pacman
Type
Article
Category
Culture
Technology

The ideas game

Early in September, Queensland video game developers Halfbrick fired their last remaining game designers. No, they’re not about to focus on more traditional smart phone apps, nor are they about to go out of business. They still plan on making video games, and they still remain a ‘design-focused studio’. Just, you know, without designers. The move was met with derision among many fellow developers, critics, and players, who saw it as the latest misstep of a fixture in the turbulent Australian video game development scene.

Halfbrick was extremely important to the health of the local industry in a time when it looked almost certain to fail. Before the GFC, Australian developers, including Halfbrick, relied upon the cheap Australian dollar to attract development contracts from overseas. Once the crisis hit, studios began shutting down left and right, but Halfbrick, against the odds, managed to find success with Fruit Ninja, shifting Australian game development towards smaller, more focused smart phone games, and giving hope to countless local developers and games students.

Late last year, however, the cracks began to show. Halfbrick released Bears vs. Art, a fun, yet derivative anti-art game which charged ludicrous amounts of real money for superfluous in-game upgrades. Then, in February 2015, Luke Muscat, Phil Larsen and Hugh Walters, prominent figures in all of Halfbrick’s hits, left the company. And now, the studio’s two remaining designers, with almost eight years at the company between them, have been let go.

In doing this, one of the greatest video game development success stories in recent memory has made an implicit statement about the value they place on a video game designer. One line of the statement provided to Kotaku Australia is particularly problematic: CEO Shainiel Deo states they hope to ‘empower everyone in our teams to contribute to design rather than concentrate design control in the hands of the few.’

Of course, Halfbrick are free to run their business as they see fit. But the implication in this statement, whether intended or not, is a flat-out denial that the work of a video game designer has value. The stigma that designers have to face, from students to industry veterans, is that game design is something that anyone can do; that it is simply coming up with ideas, or playing games all day. One of the fired designers, Ryan Langely himself echoed this sentiment.

While most successful designers do have supplementary skills in fields such as programming, project management, or animation, those tasks are seen as complicated and time-consuming, and which only dedicated professionals should perform. Halfbrick’s restructure depicts pure game design as simple ideas-generation, rather than the practiced profession that it is, and it’s this concept that has allowed the craft to be so easily displaced within their studio.

This notion of designers as solely ‘ideas people’ is further propagated by the presumption that ‘great ideas can come from anywhere’. It’s this prevailing notion that causes designers to be over-applauded as the sole creative voice behind a video game created by hundreds of people, while simultaneously undervalued as if they sit around all day spitting out concepts for hapless artists and programmers to make reality. A game designer is part of a team, just like an artist, programmer or producer. Equating design with mere ideas-generation makes it easy to see it as a role which can be eliminated, and its tasks spread around the rest of the studio.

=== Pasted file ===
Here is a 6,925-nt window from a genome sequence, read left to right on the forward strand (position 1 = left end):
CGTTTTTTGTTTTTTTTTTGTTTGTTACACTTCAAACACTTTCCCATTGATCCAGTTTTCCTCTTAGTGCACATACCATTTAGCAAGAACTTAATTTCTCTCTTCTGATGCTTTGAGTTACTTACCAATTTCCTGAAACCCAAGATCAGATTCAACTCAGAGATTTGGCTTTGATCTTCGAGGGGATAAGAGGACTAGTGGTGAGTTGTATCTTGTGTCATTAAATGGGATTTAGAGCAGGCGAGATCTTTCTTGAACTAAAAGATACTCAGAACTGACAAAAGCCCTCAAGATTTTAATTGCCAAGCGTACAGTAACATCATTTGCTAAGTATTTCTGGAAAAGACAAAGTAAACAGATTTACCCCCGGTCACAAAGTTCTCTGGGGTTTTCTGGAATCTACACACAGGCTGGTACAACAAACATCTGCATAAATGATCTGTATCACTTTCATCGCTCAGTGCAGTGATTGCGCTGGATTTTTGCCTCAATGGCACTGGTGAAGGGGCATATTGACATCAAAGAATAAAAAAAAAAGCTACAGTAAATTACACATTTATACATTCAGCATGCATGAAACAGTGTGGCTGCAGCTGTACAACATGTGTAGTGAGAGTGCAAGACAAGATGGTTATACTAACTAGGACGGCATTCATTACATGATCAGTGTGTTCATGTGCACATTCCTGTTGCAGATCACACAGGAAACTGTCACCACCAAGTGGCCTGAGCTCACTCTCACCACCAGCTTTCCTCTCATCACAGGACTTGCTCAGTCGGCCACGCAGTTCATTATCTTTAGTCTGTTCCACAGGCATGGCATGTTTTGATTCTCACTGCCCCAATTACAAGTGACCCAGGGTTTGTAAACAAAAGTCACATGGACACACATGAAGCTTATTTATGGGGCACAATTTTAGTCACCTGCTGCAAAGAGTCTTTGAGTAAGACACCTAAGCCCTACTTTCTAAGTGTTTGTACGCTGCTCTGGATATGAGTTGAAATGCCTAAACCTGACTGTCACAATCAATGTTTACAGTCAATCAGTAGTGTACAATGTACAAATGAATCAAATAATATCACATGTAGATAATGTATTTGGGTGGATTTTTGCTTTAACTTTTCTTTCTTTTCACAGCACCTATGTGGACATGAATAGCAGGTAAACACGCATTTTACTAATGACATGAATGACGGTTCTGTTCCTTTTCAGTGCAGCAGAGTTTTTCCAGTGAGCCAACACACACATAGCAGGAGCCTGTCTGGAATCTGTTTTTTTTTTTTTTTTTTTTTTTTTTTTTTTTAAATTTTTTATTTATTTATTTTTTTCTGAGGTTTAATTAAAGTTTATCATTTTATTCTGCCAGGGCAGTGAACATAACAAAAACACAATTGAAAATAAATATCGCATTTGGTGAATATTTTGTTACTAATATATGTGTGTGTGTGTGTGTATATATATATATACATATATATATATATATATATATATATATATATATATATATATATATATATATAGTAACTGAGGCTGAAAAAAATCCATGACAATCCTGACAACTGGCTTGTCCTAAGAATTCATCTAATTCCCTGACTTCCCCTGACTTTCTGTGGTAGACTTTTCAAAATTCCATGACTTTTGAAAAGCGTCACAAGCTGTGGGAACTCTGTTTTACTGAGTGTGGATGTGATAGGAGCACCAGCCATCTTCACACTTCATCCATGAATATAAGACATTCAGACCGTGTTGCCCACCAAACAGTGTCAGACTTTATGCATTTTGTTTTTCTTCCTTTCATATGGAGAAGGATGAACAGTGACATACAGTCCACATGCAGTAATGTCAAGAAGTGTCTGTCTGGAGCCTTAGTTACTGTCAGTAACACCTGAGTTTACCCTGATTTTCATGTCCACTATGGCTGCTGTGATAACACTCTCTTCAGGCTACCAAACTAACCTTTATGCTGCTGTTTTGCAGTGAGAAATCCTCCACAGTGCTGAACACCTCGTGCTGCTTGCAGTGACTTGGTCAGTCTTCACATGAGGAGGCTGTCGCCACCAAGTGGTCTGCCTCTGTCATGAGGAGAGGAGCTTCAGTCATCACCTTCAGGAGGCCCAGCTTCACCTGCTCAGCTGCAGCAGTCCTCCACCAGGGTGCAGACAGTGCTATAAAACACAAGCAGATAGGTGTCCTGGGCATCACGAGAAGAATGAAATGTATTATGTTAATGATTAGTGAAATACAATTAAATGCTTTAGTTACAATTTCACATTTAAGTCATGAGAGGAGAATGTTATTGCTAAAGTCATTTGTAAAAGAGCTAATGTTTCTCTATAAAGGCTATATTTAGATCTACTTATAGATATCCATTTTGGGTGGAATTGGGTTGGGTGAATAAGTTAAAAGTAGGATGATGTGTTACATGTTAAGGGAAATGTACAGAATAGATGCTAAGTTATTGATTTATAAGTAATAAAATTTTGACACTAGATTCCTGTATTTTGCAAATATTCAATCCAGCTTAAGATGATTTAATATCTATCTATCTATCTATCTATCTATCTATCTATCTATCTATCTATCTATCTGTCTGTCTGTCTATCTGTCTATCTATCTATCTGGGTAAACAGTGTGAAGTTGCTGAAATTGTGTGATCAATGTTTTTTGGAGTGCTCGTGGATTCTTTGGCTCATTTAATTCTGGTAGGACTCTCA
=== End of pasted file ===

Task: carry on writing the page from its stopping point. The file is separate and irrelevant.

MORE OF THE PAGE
To an extent, they are right – anyone can come up with ideas. But it takes a designer to crystallise vague concepts into an overall project with meticulous research, planning, cooperation, communication, and iteration. In a good development team, everyone contributes, and everyone is respected, including the designer (no one likes a Billy Corgan). So to justify the total removal of dedicated designers from a contemporary game studio by framing it as a design democracy not only portrays designers as uncooperative creative tyrants, but also implies that other production tasks, such as modelling, texturing, animating, and programming, are inherently uncreative labour. Design is just as much a complicated, skilled responsibility as any of those roles, because the simple fact is that not everyone can design a good video game. The App Store, Google Play, Steam and build-your-own titles such as the recent Super Mario Maker, are littered with games which display a fundamental absence of practiced game design elements, principles, and approaches. This isn’t, by its nature, a bad thing. But to devalue the role of the designer, as Halfbrick has done, is to disrespect the craft, the people who dedicate their lives to it, and the hard-working team members who surround them.

 

Image: JD Hancock / Flickr

Overland is a not-for-profit magazine with a proud history of supporting writers, and publishing ideas and voices often excluded from other places.

If you like this piece, or support Overland’s work in general, please subscribe or donate.

Liam Gibbons is a game maker and writer from Melbourne. He is interested in how we design, craft, explore, and interact with virtual environments.

More by

Leave a Reply

Your email address will not be published.

You may use these HTML tags and attributes: <a href="" title=""> <abbr title=""> <acronym title=""> <b> <blockquote cite=""> <cite> <code> <del datetime=""> <em> <i> <q cite=""> <strike> <strong>